Uphold transparency and fairness

Regulatory leadership and innovation are needed now more than ever. The best way for regulators to promote transparency is to practise it. Regulatory solutions should not be developed in a black box by a few in the know. Regulators should get out and engage stakeholders in frequent and intense dialogue. Do a listening tour and get into learning mode as the best ideas may lie outside government. Uncertainty is anathema to growing markets so this is a time for regulators to be more candid and transparent about regulatory initiatives. Regulators should seek to eliminate excitement and drama from the regulatory process. Be staid and predictable. This is not the time for grandstanding, informal rule-making and inconsistent interpretation. Regulatory rhetoric needs to be tight and thoughtful because of its enormous potential to disrupt business flow.

Regulatory leadership and innovation are needed now more than ever. The best way for regulators to promote transparency is to practise it. Regulatory solutions should not be developed in a black box by a few in the know. Regulators should get out and engage stakeholders in frequent and intense dialogue. Do a listening tour and get into learning mode as the best ideas may lie outside government. Uncertainty is anathema to growing markets so this is a time for regulators to be more candid and transparent about regulatory initiatives. Regulators should seek to eliminate excitement and drama from the regulatory process. Be staid and predictable. This is not the time for grandstanding, informal rule-making and inconsistent interpretation. Regulatory rhetoric needs to be tight and thoughtful because of its enormous potential to disrupt business flow.

Increase resources

Industry expertise is essential for regulatory success. Regulation works best when regulators are experienced in the various industries they regulate. During the boom times, it was difficult for regulators to attract staff with deep industry experience, but the economic downturn now offers regulators good opportunities to reload their depleted staff ranks with top talent that would not otherwise be available. Like all regulators globally, Cayman regulators will be significantly challenged to do more with less resources. This will necessitate employing more sophisticated enhancements to their risk-based supervision approaches to deploy their limited resources more effectively.

Industry expertise is essential for regulatory success. Regulation works best when regulators are experienced in the various industries they regulate. During the boom times, it was difficult for regulators to attract staff with deep industry experience, but the economic downturn now offers regulators good opportunities to reload their depleted staff ranks with top talent that would not otherwise be available. Like all regulators globally, Cayman regulators will be significantly challenged to do more with less resources. This will necessitate employing more sophisticated enhancements to their risk-based supervision approaches to deploy their limited resources more effectively.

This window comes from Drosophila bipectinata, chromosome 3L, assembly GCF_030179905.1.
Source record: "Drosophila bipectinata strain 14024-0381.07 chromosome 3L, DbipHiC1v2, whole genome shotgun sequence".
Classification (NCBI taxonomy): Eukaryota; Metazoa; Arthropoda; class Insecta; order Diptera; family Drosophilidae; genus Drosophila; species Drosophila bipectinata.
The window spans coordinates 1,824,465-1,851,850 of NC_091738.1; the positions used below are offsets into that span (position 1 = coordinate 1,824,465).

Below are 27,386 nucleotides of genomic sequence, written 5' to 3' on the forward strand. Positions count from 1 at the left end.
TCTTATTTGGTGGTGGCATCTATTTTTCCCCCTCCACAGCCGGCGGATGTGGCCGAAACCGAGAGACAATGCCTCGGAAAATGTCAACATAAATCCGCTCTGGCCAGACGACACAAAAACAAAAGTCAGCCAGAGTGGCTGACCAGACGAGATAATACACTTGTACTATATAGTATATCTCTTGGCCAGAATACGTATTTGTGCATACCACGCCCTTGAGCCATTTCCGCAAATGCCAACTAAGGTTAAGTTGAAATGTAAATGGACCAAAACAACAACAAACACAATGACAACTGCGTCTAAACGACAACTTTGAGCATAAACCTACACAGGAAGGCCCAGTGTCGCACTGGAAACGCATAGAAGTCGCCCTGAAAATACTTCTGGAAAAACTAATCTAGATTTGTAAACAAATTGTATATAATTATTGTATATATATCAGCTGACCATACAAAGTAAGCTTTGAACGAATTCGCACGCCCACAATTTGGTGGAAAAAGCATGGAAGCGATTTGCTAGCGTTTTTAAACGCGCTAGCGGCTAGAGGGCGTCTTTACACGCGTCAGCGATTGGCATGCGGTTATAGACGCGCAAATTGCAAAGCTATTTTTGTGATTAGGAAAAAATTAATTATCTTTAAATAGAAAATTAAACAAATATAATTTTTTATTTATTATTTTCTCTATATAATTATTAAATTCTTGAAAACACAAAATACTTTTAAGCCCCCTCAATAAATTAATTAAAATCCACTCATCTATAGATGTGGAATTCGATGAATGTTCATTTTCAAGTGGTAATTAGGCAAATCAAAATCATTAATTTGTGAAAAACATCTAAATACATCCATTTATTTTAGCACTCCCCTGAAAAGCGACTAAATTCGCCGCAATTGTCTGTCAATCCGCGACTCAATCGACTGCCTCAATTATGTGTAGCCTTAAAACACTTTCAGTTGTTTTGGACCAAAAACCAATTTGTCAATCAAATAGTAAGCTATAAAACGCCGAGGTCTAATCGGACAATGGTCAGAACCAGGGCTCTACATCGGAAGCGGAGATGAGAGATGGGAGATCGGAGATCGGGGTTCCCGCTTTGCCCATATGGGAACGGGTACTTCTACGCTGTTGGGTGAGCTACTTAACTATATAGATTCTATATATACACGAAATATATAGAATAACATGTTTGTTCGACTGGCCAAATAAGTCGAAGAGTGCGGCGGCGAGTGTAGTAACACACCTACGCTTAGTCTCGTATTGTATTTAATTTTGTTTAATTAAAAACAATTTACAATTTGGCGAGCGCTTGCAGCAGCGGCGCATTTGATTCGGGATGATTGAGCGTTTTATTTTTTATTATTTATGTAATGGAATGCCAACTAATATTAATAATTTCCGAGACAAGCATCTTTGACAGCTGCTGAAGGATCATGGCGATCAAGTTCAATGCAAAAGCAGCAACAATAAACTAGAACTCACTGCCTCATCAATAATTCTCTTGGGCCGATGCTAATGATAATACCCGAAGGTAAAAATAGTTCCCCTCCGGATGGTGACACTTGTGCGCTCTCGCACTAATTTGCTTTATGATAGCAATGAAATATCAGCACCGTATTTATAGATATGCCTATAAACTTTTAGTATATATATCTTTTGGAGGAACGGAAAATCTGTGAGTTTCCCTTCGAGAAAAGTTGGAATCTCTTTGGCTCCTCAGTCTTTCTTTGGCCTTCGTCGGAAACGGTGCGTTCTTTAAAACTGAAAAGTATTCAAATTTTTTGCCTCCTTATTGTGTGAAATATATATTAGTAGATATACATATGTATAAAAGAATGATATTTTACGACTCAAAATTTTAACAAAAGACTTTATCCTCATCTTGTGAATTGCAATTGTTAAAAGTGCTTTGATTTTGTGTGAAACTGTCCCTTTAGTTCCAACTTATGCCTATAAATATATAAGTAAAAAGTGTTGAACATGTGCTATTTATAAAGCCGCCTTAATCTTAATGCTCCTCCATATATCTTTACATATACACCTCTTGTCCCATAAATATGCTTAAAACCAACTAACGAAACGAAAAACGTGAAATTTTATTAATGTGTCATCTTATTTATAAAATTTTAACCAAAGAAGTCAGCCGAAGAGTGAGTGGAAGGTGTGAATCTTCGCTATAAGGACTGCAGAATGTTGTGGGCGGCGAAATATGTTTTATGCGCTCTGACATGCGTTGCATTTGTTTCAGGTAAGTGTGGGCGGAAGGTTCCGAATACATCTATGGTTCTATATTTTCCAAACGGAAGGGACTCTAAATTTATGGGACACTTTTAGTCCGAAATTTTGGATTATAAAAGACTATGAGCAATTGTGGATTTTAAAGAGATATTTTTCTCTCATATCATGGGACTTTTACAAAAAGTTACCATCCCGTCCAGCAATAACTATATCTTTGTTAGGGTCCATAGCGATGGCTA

Facilitate innovation

Change is inevitable and continuous improvement is always desirable, but regulators should have the courage to stay committed to the core principles that have proven successful, not dismantle and rebuild what is otherwise effective. Regulation can expand, yet stay true to its core principles, not merely imitate our less successful competitors.

Change is inevitable and continuous improvement is always desirable, but regulators should have the courage to stay committed to the core principles that have proven successful, not dismantle and rebuild what is otherwise effective. Regulation can expand, yet stay true to its core principles, not merely imitate our less successful competitors.

Regulatory enhancements should maintain the principles-based framework that has served the jurisdiction well. Prescriptive ideas such as arbitrarily limiting service-provider capacity are a radical departure down the slippery slope of decline that will create unintended consequences for regulators. Such policies reward weak service providers that are unable to compete under free-market conditions at the expense of strong service providers; creating disincentive for the strong service providers to continue to invest in our jurisdiction, derailing innovation and wrecking competitiveness. Also, regulators should seek to regulate, not allocate, the market – this would be a step too far.

Obviously, regulators must remain concerned with whether service providers are fit and proper and capacity is important to this assessment. However, prescriptive regulatory measures would likely violate the precepts of the MAL, drawing the ire of disaffected service providers and unleashing a firestorm of litigation that would only serve to squander the precious resources of stakeholders during a critical time when they are needed most.

Rather than prescriptive measures, strict and meaningful enforcement of the existing financial regulatory laws to disqualify recalcitrant service providers, will do far more to enhance regulatory compliance than fluff prescriptive policies that simply create a false sense of effective regulatory change.

In the end, there is a fine line between stimulating and stifling regulation. The burden can be heavy or light. Regulators have the unenviable task of deciding where to draw this line and how brightly to illuminate it. These choices are not free. Regulators determine the cost of these choices and our economy pays the price.

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Illustration: Robert Coyle
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Don Seymour

Don Seymour was the first Head of Investment Services Division and a former director of the Cayman Islands Monetary Authority. He is credited with establishing its market friendly and responsive framework for regulating hedge funds that propelled the Cayman Islands to the most successful hedge fund jurisdiction in the world. He is the founder of dms Management Ltd., the largest company management firm in the Cayman Islands focused on serving the hedge fund industry.

Don Seymour
Managing Director
DMS Offshore Investment Services Ltd.
dms House 20 Genesis Close
PO Box 31910
Grand Cayman, KY1-1208
Cayman Islands

T:  +1.345.749.2551
M: +1.345.526.7093
E: dseymour@dmsoffshore.com